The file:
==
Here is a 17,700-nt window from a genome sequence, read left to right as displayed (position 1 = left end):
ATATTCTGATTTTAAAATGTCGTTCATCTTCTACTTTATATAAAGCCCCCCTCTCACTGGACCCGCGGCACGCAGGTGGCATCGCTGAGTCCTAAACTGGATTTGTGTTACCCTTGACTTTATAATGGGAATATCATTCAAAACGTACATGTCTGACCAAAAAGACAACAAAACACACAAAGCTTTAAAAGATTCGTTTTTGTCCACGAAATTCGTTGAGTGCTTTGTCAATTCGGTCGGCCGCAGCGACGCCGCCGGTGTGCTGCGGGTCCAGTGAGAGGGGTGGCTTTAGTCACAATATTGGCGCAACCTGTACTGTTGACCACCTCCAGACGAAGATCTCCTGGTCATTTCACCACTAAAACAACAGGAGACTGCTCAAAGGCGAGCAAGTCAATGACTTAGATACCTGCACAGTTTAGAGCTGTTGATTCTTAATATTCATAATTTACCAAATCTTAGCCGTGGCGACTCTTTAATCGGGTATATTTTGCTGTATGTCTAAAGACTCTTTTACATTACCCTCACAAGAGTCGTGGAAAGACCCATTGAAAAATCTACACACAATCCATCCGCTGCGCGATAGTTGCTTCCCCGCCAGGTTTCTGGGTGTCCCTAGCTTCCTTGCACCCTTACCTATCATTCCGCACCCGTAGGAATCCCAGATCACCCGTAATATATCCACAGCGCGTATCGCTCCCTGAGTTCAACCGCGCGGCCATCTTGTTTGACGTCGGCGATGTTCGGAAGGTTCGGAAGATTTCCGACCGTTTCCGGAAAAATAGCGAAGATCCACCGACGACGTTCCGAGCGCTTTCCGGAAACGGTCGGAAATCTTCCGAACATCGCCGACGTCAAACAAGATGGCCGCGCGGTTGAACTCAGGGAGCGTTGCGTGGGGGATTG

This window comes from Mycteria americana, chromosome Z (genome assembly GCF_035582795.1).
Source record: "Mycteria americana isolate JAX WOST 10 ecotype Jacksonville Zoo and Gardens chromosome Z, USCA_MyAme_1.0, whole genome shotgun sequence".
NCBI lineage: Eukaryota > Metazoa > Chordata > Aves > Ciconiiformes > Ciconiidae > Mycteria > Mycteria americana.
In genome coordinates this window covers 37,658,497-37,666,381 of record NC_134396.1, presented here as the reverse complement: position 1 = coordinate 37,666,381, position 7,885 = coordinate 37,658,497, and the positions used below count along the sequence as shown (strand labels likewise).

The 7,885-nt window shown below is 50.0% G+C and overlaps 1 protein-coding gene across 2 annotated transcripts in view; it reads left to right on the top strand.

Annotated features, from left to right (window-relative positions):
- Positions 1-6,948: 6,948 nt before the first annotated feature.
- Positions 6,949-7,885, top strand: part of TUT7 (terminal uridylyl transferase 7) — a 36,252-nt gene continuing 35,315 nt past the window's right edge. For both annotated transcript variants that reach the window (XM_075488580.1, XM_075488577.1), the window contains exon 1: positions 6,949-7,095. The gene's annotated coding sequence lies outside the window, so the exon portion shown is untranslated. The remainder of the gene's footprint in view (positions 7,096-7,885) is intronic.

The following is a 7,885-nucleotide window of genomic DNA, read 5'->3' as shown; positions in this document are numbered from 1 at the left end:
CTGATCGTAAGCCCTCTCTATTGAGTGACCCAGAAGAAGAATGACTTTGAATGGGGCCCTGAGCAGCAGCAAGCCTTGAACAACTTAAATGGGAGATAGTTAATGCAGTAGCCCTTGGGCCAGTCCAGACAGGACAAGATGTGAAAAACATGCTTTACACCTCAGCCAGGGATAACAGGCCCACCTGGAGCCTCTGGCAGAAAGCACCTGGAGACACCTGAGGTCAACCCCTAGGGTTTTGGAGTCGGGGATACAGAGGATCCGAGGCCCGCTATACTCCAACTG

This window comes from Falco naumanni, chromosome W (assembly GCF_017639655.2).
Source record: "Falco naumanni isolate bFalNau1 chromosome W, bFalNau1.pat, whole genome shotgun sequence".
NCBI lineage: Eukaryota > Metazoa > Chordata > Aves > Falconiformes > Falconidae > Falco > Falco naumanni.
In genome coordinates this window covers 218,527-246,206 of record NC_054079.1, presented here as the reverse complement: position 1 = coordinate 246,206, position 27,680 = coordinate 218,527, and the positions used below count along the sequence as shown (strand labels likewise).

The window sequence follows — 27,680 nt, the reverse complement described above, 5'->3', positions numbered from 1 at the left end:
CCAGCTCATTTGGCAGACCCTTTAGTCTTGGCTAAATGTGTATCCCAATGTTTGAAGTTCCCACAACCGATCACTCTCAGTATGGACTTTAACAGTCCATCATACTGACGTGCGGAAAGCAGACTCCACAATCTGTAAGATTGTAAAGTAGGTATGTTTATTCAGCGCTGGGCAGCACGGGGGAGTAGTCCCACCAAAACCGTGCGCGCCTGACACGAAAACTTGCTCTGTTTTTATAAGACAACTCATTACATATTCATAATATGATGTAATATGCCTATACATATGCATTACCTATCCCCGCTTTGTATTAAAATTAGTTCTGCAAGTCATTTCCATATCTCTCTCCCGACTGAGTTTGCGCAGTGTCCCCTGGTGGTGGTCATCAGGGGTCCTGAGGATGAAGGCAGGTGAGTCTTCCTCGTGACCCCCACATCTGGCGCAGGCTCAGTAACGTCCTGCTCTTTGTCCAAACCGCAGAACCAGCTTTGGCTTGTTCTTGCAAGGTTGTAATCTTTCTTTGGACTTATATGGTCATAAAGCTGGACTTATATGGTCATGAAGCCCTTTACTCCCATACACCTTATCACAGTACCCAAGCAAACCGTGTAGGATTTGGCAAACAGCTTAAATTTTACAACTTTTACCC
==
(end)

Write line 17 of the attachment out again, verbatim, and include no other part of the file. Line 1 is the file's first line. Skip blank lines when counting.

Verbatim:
The window sequence follows — 27,680 nt, the reverse complement described above, 5'->3', positions numbered from 1 at the left end: